Have you ever been promoted, taken a new job, or started a business and felt like a fraud? This is called imposter syndrome.
Anyone can have it. The comedian Tina Fey said, “The beauty of the impostor syndrome is you vacillate between extreme egomania and a complete feeling of: ‘I’m a fraud! Oh God, they’re onto me! I’m a fraud!’”
Former Starbucks CEO, Howard Schultz, revealed, “Very few people, whether you’ve been in that job before or not, get into the seat and believe today that they are now qualified to be the CEO. They’re not going to tell you that, but it’s true.”
I experienced imposter syndrome while attending a daily stand-up meeting with an executive team from Yahoo! I felt like a fraud in front of this group of brilliant minds.
You know you have imposter syndrome when you discount or diminish your own abilities. It can feel debilitating when you doubt yourself. Under stress, your brain is trying to predict what action to take: flight or fight. You have to release your stress through exercise, relaxation, wellness practices, and sleep.
Left unchecked, stress will lead to impaired functioning, poor decision-making, black and white thinking, and isolation. Basically, you’ll stop doing all of the things you used to love.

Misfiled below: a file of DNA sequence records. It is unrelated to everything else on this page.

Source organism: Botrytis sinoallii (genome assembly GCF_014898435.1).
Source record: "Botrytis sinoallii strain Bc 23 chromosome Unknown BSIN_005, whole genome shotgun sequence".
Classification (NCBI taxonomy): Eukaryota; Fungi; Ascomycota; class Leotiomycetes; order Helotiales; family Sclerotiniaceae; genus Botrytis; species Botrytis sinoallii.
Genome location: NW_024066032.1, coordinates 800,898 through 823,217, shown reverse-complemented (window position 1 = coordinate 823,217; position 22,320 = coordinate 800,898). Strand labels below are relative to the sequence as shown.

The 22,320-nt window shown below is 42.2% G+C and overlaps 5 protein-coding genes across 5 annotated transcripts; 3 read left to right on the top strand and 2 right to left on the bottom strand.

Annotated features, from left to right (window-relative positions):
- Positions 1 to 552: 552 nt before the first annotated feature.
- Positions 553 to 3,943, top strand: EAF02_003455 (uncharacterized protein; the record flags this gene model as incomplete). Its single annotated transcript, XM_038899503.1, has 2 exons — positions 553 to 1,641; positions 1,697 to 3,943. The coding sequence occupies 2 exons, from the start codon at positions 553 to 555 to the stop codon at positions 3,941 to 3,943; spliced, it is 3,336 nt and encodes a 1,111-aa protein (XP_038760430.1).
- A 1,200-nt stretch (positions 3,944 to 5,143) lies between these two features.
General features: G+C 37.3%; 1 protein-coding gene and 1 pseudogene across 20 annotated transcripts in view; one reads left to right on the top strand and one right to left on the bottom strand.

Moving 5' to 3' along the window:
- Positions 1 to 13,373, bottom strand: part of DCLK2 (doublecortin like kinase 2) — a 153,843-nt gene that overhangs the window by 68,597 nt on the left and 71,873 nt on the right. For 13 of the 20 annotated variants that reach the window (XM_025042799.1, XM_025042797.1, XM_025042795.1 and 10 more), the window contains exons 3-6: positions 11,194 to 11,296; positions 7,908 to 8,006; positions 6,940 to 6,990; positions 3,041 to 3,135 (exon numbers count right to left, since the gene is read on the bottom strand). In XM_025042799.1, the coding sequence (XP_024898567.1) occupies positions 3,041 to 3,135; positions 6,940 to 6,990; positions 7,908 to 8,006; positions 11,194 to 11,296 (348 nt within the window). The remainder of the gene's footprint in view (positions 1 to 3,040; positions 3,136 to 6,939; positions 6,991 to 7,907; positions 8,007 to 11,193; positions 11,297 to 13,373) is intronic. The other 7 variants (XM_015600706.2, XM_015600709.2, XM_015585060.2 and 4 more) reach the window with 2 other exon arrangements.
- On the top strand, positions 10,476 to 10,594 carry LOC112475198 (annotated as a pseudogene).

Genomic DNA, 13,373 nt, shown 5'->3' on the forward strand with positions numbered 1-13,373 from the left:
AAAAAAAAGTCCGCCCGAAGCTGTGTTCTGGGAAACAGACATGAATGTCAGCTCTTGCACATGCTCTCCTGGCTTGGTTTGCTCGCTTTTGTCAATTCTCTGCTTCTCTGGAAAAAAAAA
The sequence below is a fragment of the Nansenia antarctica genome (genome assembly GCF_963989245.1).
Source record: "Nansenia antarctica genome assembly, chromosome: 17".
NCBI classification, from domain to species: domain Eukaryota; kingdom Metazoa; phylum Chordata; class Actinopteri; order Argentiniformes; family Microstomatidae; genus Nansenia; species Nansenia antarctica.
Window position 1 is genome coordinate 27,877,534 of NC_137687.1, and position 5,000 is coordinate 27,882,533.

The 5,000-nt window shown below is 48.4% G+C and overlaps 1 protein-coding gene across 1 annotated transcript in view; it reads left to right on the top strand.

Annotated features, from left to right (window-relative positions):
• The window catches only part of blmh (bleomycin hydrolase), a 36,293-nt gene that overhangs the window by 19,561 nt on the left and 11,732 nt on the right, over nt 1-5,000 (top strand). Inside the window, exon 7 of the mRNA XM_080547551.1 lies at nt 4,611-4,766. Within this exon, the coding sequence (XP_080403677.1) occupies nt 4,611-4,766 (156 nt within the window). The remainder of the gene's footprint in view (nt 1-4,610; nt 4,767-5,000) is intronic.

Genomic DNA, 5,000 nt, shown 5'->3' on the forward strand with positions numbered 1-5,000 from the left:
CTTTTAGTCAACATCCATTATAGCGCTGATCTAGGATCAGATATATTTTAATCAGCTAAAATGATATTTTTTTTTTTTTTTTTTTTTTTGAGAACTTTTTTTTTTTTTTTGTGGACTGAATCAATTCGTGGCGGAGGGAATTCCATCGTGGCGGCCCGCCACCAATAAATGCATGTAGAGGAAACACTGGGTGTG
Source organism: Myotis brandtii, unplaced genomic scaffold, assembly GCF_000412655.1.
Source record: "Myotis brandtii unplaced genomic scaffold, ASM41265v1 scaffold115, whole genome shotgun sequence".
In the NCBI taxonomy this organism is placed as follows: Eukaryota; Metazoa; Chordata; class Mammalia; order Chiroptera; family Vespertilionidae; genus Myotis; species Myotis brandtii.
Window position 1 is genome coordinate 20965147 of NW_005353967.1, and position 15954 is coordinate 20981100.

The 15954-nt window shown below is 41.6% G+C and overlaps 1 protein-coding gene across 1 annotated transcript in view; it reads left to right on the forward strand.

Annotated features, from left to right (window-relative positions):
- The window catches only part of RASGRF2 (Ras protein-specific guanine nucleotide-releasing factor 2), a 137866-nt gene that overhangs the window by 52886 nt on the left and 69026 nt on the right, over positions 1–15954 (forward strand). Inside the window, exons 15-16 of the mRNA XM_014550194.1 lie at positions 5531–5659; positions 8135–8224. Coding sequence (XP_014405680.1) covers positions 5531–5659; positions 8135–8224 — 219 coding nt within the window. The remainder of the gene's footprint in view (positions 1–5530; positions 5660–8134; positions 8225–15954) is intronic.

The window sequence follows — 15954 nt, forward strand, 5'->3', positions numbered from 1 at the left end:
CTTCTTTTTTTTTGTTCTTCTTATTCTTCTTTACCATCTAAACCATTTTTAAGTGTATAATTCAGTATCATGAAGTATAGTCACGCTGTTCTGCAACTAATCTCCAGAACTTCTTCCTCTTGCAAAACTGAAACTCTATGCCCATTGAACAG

No one likes to fail, to not have the answers, or feel unable to master something. Imposter syndrome is a productivity killer.
In her TED talk, Thinking Your Way Out of Imposter Syndrome, Valerie Young recommends reframing the negative conversations going on in our head by replacing unhelpful thoughts with more positive or adaptive ones. She encourages thinking like someone who is not feeling like an imposter; they know they can’t be brilliant at everything, and they are fine with that.
Practice reframing the negative thoughts to positive ones, and over time you begin to believe your new thoughts. It’s much better to have an imposter moment than an imposter life!
Extraordinary leaders, like you, who shatter glass ceilings, don’t allow themselves to remain a hostage to imposter syndrome for very long. They recognize the pattern when it rears its head, and they use tools like reframing to work it out of their system.
Businesses depend on leaders to make decisions based on fact, not beliefs brought on by feeling like an imposter. If you’d like a free coaching session to discover if it’s a fit, please book a call below.
Illustration by Chris Do
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